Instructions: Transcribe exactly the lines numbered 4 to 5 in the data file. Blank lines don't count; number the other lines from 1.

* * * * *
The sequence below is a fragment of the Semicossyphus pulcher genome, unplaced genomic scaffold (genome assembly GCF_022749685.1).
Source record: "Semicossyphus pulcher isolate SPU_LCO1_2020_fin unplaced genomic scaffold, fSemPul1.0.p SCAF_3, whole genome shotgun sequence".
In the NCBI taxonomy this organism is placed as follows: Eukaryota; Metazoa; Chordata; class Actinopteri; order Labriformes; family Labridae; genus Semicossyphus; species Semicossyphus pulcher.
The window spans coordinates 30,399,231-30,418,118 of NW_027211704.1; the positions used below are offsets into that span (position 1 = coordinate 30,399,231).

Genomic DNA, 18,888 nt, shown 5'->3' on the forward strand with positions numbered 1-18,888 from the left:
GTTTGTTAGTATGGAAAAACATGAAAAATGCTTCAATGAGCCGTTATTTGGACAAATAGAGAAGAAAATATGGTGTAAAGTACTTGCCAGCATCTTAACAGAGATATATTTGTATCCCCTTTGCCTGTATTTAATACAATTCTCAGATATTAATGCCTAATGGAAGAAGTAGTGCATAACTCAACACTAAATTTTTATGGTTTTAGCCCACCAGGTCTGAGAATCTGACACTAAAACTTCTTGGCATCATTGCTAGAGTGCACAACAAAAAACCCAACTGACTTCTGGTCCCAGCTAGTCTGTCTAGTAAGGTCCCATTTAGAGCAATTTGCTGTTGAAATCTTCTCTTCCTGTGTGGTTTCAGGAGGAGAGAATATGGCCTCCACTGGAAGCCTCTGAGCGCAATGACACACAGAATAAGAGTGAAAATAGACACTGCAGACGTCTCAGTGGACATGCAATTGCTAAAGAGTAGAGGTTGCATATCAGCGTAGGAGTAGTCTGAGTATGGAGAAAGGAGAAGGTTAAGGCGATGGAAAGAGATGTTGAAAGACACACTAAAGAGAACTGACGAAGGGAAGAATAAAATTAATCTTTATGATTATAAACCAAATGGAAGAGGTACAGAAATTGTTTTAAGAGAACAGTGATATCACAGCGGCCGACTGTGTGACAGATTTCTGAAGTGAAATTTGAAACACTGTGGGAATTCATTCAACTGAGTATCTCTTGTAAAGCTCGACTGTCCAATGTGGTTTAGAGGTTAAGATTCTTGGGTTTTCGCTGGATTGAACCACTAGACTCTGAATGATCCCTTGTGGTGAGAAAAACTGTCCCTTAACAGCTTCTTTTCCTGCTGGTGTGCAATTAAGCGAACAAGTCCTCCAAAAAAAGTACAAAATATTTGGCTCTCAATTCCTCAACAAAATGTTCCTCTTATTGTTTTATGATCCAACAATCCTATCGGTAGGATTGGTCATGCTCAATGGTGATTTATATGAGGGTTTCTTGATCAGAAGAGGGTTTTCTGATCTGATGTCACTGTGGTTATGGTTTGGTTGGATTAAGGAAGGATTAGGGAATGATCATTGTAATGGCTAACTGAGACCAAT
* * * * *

The window spans coordinates 30,399,231-30,418,118 of NW_027211704.1; the positions used below are offsets into that span (position 1 = coordinate 30,399,231).

Genomic DNA, 18,888 nt, shown 5'->3' on the forward strand with positions numbered 1-18,888 from the left: